Who pays for the septic inspections?

Much like a pest and building inspection, a septic inspection is something that is paid by the buyer. As to the question of how much does a septic inspection cost, that depends on many factors, including where you live, the age and type of septic tank in question, and the chosen inspection level etc. Generally speaking, you can expect to pay in the range of $250 to $400 for an inspection conducted by licensed technician.

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How often should one opt for a septic inspection?

By most estimates, it is important to get your tank inspected at least once every 3 to 5 years. While you can have the tank inspected anytime you want, but you should definitely consider a detailed inspection while you are getting the tank pumped out. Having your septic system inspected on a regular basis is important, because that helps not only fix potential minor issues before they metastasize into a huge problem but also prolong the life of the your septic system.

In most instances, it is only when tell tale signs of septic problem start surfacing, like backflow or foul smell in and around the leach field, that homeowners go in for a septic inspection. But the thing to understand is that a small septic tank is easier and cheaper to fix, while the cost of fixing a complicated issue can easily run into a few hundreds of dollars, if not a thousand. By having your septic tank inspected regularly, you can get its detailed health report from time to time and fix an issue, like a leaking septic tank, before it mushrooms into a huge, costly problem.

How long does a septic tank inspection take?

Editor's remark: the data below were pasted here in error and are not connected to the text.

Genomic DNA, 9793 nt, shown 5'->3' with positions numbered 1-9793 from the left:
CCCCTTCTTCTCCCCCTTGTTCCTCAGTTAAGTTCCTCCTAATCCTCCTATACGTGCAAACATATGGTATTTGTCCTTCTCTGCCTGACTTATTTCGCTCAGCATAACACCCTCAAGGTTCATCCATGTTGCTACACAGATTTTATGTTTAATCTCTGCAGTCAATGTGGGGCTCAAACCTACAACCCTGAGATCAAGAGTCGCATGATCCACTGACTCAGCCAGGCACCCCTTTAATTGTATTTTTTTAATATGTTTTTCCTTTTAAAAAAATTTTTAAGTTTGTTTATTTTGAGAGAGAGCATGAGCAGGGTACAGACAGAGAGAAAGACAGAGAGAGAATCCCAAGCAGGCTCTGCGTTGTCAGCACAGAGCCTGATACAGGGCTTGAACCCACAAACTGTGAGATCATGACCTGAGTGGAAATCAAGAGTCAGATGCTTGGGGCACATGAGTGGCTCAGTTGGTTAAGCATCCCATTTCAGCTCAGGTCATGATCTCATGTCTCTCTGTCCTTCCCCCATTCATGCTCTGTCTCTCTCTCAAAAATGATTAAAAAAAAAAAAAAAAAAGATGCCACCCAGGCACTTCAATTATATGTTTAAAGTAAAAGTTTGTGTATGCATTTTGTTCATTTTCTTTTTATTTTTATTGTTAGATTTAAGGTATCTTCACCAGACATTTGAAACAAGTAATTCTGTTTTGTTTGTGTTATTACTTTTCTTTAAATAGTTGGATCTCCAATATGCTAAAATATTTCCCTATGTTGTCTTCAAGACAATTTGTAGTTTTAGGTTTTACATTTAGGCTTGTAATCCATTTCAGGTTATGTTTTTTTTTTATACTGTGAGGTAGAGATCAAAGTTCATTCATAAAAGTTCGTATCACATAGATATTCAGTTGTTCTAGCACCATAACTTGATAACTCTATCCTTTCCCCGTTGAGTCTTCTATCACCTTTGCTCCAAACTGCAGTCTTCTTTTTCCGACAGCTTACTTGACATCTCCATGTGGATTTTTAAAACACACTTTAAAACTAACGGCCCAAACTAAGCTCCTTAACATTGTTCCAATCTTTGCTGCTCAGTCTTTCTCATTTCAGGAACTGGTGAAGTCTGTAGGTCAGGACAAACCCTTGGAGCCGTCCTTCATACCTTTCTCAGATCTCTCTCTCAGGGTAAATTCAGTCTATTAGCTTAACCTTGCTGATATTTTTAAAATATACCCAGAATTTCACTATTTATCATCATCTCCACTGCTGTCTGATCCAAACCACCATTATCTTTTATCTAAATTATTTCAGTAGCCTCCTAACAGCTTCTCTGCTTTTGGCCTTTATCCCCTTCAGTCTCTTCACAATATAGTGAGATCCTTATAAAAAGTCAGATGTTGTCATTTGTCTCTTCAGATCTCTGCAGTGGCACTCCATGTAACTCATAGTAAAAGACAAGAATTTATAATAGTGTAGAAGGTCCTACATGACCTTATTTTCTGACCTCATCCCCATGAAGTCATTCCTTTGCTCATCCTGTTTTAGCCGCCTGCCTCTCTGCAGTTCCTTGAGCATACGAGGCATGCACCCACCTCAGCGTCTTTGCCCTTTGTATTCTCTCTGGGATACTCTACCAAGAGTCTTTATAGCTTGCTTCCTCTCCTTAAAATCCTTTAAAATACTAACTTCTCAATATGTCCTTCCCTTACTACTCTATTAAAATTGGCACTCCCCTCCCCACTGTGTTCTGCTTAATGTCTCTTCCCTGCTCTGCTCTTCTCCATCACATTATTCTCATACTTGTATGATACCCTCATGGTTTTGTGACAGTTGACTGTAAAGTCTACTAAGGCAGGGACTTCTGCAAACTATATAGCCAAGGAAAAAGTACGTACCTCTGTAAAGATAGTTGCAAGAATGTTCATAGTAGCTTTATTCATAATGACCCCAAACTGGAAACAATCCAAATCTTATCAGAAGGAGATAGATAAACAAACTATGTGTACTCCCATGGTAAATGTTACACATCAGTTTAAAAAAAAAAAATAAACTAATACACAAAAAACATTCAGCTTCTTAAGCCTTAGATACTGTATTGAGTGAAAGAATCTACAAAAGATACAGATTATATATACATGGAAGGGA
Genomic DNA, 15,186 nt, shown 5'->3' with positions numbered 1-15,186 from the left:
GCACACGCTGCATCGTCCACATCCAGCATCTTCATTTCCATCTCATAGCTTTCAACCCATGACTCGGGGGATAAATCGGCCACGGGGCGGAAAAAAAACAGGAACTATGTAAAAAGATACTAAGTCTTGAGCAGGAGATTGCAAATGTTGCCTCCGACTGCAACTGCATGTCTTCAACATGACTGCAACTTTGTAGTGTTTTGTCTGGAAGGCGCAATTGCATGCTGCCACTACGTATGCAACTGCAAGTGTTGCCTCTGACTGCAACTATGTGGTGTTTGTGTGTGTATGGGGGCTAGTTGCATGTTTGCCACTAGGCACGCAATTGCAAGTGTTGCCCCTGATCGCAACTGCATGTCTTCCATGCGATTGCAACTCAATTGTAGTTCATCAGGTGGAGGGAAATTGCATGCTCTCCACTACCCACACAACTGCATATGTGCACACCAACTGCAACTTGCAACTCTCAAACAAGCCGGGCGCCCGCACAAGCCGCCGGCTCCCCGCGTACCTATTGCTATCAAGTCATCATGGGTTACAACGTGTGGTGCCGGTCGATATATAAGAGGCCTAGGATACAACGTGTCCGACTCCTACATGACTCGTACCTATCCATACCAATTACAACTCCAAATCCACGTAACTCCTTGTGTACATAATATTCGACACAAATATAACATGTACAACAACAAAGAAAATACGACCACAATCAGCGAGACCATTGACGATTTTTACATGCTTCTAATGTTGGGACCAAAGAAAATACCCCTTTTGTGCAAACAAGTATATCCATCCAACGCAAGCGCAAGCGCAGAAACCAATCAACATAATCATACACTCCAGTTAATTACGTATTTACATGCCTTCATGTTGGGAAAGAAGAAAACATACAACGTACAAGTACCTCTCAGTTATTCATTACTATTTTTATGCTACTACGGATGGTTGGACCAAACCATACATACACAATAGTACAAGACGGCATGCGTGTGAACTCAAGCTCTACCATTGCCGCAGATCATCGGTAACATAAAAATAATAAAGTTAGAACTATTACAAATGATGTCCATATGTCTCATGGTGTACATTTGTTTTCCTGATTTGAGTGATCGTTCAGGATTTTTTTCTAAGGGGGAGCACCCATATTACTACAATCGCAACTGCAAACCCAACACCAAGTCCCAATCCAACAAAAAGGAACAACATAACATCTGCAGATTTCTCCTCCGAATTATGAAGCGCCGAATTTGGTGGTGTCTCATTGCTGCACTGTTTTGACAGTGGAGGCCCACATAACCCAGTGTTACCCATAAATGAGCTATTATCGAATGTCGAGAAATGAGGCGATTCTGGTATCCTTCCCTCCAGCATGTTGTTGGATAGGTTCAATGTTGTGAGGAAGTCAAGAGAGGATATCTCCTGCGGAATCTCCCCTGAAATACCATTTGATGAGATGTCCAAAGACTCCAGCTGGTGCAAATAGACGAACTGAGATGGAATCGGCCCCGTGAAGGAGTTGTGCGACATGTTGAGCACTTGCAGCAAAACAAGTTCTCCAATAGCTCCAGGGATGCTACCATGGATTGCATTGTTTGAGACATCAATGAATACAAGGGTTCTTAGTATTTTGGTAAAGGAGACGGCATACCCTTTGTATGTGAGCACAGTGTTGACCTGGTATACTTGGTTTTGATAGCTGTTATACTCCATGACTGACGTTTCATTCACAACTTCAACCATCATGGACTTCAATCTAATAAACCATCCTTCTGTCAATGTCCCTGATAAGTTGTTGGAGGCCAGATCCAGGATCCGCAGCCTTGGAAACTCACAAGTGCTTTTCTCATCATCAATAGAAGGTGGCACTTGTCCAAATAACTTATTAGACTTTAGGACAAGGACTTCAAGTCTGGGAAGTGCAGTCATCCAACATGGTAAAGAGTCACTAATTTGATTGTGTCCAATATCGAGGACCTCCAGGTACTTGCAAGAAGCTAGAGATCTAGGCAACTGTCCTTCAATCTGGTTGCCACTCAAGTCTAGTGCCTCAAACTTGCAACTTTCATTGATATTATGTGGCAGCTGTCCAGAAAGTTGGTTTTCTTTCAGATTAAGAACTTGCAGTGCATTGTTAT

In most instances, a septic inspection takes anywhere between 45 mins and 2 hours. Naturally, larger septic tanks require more time than smaller tanks. Also, if the inspection suspects a complicated issue with the tank, the inspection will likely take close to 2 hours, or even more. Having said that, it is unusual for a septic inspection to take more than 3 hours.

Does the septic need to be pumped for an inspection?

A basic, visual inspection does not require pumping the tank for inspection. However, a full inspection does. The septic technician will pump out your tank before inspecting it to ensure it is working efficiently and properly.

When Do You Need a Septic Tank Inspection?

Are you experiencing any plumbing issue? If so, get the tank inspected immediately. A delay could complicate the matter and make the problem more severe, not to mention more costly.

Even though the following list cannot be said complete by any stretch of imagination, it mentions common instances when you should go for a septic inspection.

  • A foul smell in and around the drain field
  • Pooling water in the yard
  • A lot of vegetation growing around the tank’s location
  • Water inside the house draining slowly
  • Sewage water backing up
  • Foul smell coming from the drain pipes

You should do not delay an inspection if you notice any of these signs, especially the last three, as they point toward a full septic tank, which means a pumping is need. Read this to find out what to do if your septic fails inspection. 

Call Septic Service Pros 1.855-925-0760  For Service or Request a Quote